Unprecedented: Leadership for a World in Need
Marie Lynn Miranda – Charles and Jill Fischer Provost
Anne Thompson – HWOI Co-Founder and Board of Trustee Member
Cindy Parseghian – HWOI Co-Founder and Board of Trustee Member
Hesburgh Women of Impact Presents: “You Are Home: Caring for Our Students of Color”
Angie Torain – Senior Associate Athletics Director for Culture, Diversity and Engagement
Pamela Nolan Young – Director for Academic Diversity and Inclusion
Megan Brown – Director, McDonald Center for Student Well-Being
Arnel Bulaoro – Director, Office of Multicultural Student Programs and Services
Hesburgh Women of Impact Presents: “A Fighting Chance: Coronavirus, Catholic Schools, and Notre Dame’s Alliance for Catholic Education”
John Schoenig – Senior Director, Teacher Formation and Education Policy
Sr. Gail Mayotte SASV – Academic Director, ACE M.Ed.
Hesburgh Women of Impact Presents: “The Coronavirus and Navigating Financial Uncertainty”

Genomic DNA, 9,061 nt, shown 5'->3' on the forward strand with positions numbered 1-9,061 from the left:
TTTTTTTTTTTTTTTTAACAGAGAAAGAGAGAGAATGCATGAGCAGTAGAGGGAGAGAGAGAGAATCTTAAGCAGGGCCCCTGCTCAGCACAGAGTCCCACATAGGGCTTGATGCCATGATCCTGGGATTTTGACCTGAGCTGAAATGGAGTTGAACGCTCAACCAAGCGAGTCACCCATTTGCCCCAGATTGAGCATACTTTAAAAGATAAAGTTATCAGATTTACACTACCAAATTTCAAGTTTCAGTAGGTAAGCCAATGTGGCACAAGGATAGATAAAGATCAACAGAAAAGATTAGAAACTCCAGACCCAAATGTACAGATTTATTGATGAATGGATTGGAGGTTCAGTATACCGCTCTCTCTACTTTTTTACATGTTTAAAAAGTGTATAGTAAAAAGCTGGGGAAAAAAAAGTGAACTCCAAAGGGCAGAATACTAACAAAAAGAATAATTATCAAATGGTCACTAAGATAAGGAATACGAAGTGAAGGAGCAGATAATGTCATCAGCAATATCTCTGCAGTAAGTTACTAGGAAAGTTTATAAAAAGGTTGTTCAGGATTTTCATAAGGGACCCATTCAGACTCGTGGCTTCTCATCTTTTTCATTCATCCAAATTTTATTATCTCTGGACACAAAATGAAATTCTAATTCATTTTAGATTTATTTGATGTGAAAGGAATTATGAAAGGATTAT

Jessica McManus Warnell – Associate Teaching Professor of Management & Organization
Jessica Brice – Gift Planning Program Director
Emma Hayes is currently pursuing her masters degree through the University of Notre Dame’s ESTEEM program. Prior to joining the University, she completed her undergraduate degree in Chemistry from Saint Anselm College.
Emma is working with the GEO Group on their Continuum of Care Program aimed at reducing the recidivism rate in the United States. GEO focuses on providing in-custody rehabilitation programs which include prosocial classes, one on one counseling, and General Education Development (GED) classes. Despite these current programs offered by GEO as well as other more traditional programs, research has shown that post incarceration, individuals need 200 hours of prosocial programming, which can include counseling, group meetings, and parole meetings, in order to not reoffend. Offenders of more violent crimes need 300 hours of prosocial engagements. The traditional United States system only provides for approximately 120 hours of prosocial interactions in a six month period, falling far under the recommended 200 hours and even farther under the 300 hours for those higher-risk individuals. As it stands, the system is not providing even close to the recommended hours of prosocial programming let alone the minimum 200 hours.